Classroom Power Relations: Understanding Student-Teacher Interaction

By Mary Phillips Manke | Go to book overview
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Chapter 5
Teachers' Organization of Time and Space: One Aspect of Classroom Power Relations

In almost any classroom, an observer can watch teachers engaged in direct interaction with students that is intended to control student behavior and promote student learning. Yet, this is only one aspect of teachers' efforts to pursue this agenda. Outside the students' view, teachers plan and carry out other actions before students even come into the classroom. Thus, they contribute to the building of the structure called "What Teachers and Students Can Do Here," building walls and creating living space, without the possibility of immediate conflict with students. It is these "invisible" ( Hustler & Payne, 1982) arrangements that are the focus of this chapter.

Teachers often consider the ways they organize time and space in their classrooms to be part of classroom management. Classroom management authorities call this proactive management, management that prevents trouble from happening, rather than dealing with it after it happens. Teachers arrange desks so they can see all the students, provide an activity for students to start on as soon as they enter the room, and leave enough space near the door for students to stand in an uncrowded line. They arrange furniture so that students have to move in a controlled manner from one area to another; they make sure they have more than enough for students to do during each class period, thus, avoiding "dead time" when trouble can occur. All these are tactics teachers use in pursuit of their agenda to control student behavior so that students can learn.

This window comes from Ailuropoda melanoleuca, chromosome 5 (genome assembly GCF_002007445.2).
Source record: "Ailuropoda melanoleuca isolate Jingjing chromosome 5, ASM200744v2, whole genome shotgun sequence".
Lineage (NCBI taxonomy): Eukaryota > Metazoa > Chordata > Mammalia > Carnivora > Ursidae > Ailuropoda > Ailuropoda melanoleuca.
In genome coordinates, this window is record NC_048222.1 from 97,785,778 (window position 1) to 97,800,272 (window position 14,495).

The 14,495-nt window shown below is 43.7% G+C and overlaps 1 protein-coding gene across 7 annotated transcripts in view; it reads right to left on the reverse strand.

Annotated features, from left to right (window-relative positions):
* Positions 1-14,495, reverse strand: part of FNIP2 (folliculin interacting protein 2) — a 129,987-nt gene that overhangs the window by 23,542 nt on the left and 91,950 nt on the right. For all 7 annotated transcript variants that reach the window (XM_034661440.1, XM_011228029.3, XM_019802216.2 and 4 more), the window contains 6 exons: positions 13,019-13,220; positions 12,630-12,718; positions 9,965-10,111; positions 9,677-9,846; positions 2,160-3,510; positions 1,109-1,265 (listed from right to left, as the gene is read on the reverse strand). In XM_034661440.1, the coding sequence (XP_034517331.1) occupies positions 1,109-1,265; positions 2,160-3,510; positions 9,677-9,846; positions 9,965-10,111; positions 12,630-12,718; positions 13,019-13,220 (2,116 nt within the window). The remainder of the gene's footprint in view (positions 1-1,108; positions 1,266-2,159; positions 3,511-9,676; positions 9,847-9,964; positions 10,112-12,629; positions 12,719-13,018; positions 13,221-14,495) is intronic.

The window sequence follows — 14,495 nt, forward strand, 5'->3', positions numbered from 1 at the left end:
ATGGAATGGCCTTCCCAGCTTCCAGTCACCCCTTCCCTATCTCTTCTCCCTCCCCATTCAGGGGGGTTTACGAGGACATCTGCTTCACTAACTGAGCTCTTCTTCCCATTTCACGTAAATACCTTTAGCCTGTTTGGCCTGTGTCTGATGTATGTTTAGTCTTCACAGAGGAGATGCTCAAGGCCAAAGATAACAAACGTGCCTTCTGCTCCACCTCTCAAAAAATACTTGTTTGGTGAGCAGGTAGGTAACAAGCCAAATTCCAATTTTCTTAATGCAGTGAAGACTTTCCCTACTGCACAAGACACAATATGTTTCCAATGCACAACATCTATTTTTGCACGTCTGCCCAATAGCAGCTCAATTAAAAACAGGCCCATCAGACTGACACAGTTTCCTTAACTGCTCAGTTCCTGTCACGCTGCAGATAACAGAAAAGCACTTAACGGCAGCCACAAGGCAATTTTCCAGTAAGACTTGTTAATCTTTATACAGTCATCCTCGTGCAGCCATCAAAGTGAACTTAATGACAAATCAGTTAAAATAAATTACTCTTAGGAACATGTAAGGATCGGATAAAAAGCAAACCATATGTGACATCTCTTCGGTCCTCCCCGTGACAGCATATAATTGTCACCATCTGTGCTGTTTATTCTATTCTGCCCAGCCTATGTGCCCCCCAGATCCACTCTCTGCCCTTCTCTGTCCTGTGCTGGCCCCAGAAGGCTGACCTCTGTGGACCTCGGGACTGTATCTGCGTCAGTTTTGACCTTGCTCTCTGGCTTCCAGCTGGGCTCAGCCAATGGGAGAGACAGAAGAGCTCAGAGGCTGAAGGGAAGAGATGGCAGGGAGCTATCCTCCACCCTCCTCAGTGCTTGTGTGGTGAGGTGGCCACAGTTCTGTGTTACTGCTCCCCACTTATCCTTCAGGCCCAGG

Yet, teachers may also consider arrangements of time and space in terms of curriculum content and instructional methods. They may arrange desks


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